Aware of his reputation as both a successful and an extremely unpopular sports mogul, Reinsdorf admitted to Sports Illustrated that he probably should clean up his public image, then explained why he doesn’t: “I know I could have a better public image if I were less open, if I ducked more issues and didn’t speak out. But it’s not my nature. I admire honesty more than any other trait.” He quoted his mother, saying, “You have to tell the truth, even if the truth is hurtful.”

Social and Economic Impact

The baseball players’ strike in 1994 ushered in a new era in American sports. Fans were forced to accept the fact that baseball is no longer just a game, America’s favorite pastime, but also a business. For almost 20 years, Jerry Reinsdorf epitomized the owner who made decisions based solely on economics. As a representative of the owners of 28 teams, he was a key figure in causing the strike when he proposed a limit to players’ salaries and supported revenue-sharing to help subsidize struggling teams in smaller media markets.

Reinsdorf also introduced a new concept in stadium financing. His insistence that the taxpayer finance the new Comiskey Park was unprecedented, but such stadiums were later built in several large American cities. When critics point out that the other ballparks are better designed or more unique architecturally, Reinsdorf always counters the same words, according to Chicago magazine: “Our ballpark will generate more revenues than those ball-parks, which is ultimately the important thing.”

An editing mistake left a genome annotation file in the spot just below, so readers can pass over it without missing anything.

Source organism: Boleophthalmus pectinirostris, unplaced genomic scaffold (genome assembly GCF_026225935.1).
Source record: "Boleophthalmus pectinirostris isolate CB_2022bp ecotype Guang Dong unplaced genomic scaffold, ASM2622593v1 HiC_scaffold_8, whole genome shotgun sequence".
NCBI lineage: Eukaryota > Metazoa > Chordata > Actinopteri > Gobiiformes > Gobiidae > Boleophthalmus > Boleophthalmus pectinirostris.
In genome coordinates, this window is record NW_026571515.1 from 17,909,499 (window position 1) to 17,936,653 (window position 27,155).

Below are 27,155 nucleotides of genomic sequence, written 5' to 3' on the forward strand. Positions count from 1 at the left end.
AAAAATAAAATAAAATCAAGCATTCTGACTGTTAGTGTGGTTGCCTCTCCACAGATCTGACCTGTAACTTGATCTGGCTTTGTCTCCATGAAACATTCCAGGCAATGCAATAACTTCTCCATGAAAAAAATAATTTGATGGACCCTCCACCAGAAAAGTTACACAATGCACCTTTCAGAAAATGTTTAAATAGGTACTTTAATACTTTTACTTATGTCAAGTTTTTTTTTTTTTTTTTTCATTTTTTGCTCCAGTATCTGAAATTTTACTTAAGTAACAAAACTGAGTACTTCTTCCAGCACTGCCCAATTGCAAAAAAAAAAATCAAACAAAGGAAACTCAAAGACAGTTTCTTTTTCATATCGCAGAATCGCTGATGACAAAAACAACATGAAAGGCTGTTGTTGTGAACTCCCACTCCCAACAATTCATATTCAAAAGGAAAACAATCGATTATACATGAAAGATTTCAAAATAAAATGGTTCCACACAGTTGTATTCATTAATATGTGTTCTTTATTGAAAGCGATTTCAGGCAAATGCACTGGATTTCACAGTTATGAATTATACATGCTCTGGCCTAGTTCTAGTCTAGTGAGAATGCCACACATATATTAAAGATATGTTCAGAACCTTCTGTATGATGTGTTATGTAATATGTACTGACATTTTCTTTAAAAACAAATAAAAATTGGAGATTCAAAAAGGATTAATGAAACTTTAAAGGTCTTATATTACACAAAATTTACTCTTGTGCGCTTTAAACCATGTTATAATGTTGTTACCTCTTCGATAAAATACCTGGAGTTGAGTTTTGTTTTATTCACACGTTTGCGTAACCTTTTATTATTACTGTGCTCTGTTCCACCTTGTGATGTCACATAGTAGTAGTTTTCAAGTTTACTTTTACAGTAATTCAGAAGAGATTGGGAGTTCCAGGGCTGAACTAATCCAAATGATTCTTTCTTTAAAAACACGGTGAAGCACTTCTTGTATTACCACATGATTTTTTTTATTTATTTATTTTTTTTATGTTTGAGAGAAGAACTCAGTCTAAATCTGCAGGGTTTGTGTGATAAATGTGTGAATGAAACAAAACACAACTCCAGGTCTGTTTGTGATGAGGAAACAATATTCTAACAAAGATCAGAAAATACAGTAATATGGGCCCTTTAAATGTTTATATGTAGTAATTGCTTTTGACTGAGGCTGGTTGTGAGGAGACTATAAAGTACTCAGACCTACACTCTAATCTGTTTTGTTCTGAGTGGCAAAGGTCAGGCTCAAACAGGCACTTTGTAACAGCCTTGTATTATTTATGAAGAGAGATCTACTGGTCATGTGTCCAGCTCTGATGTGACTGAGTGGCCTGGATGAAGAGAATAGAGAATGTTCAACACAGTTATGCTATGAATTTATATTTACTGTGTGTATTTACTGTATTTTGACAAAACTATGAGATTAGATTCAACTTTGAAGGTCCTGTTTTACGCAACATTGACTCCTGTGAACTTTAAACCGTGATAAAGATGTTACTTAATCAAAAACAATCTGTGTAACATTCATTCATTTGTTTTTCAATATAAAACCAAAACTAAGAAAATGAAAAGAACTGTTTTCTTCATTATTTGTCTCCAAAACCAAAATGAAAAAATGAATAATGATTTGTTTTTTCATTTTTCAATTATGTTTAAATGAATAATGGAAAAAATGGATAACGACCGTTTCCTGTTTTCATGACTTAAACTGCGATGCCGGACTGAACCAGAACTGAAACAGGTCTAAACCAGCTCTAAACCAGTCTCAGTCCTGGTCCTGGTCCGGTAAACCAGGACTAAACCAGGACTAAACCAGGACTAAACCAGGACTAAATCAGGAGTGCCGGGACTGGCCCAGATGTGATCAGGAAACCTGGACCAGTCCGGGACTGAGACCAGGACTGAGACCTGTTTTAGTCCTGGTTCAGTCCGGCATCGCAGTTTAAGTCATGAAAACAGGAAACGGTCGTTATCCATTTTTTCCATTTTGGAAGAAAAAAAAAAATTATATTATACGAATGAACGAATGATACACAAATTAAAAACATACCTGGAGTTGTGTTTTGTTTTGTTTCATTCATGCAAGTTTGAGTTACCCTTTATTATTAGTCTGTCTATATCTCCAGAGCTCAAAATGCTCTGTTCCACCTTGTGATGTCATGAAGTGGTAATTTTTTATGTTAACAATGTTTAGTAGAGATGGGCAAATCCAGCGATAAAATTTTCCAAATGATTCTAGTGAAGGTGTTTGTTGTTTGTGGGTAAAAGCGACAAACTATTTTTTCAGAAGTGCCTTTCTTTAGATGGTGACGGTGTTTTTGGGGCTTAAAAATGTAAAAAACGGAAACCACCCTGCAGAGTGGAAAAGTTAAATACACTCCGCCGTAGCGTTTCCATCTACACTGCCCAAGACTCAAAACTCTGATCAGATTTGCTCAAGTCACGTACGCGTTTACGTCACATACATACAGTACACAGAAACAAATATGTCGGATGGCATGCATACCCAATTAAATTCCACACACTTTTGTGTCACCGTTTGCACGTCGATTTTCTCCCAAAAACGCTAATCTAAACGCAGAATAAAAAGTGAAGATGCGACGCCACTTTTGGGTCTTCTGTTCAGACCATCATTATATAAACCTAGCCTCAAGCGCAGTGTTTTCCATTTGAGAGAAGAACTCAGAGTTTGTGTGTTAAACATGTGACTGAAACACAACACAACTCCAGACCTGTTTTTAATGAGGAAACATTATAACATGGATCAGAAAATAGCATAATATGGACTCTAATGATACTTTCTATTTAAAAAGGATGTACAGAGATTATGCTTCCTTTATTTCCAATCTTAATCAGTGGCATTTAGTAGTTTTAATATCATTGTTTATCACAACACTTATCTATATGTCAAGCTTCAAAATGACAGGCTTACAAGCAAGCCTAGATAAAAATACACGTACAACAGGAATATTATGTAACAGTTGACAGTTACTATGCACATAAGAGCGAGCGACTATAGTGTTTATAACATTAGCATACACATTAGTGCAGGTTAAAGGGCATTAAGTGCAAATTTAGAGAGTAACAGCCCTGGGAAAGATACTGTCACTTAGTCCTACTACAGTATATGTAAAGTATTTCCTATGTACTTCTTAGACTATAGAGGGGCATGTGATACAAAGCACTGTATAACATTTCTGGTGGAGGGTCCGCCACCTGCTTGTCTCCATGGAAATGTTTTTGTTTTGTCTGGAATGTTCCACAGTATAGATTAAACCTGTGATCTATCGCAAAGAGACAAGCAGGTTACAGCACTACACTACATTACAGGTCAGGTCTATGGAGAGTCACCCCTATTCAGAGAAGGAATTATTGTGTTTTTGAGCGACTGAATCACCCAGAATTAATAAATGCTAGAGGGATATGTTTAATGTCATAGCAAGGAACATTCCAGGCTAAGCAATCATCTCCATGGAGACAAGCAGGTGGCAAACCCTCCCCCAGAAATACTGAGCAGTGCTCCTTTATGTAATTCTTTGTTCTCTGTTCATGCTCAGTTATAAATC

Rather than using public money for United Center, Reinsdorf arranged for private leases on the 216 luxury suites called “skyboxes” that ring the stadium; again, a practice that was emulated elsewhere. These leases guaranteed that a fixed amount of money would be collected every month, regardless of how well or how poorly the team performs. All 216 skyboxes were leased before the United Center was completed, at prices ranging from $55,000 to $175,000 per year, which covers the annual loan payments on the stadium. Once again Reinsdorf showed his ability to draw on other people’s money while protecting himself financially.

For his focus on the economic bottom line, Reinsdorf has not always been popular with fans. In a reflective moment during an interview with Sports Illustrated, he compared himself to Harry Truman, the man he most admires: “He was the first president to recognize Israel, the one who desegregated the armed forces, the one who gave the go-ahead to drop the atom bomb. He made so many decisions without worrying about the criticism that would follow. He did what he felt was right. You know, Truman left office with a 25 percent approval rating, but history has judged him to be one of the great presidents.”

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over 2 years ago

Our parents were born in the United States of America. Our four grandparents were born in Warsaw, Poland.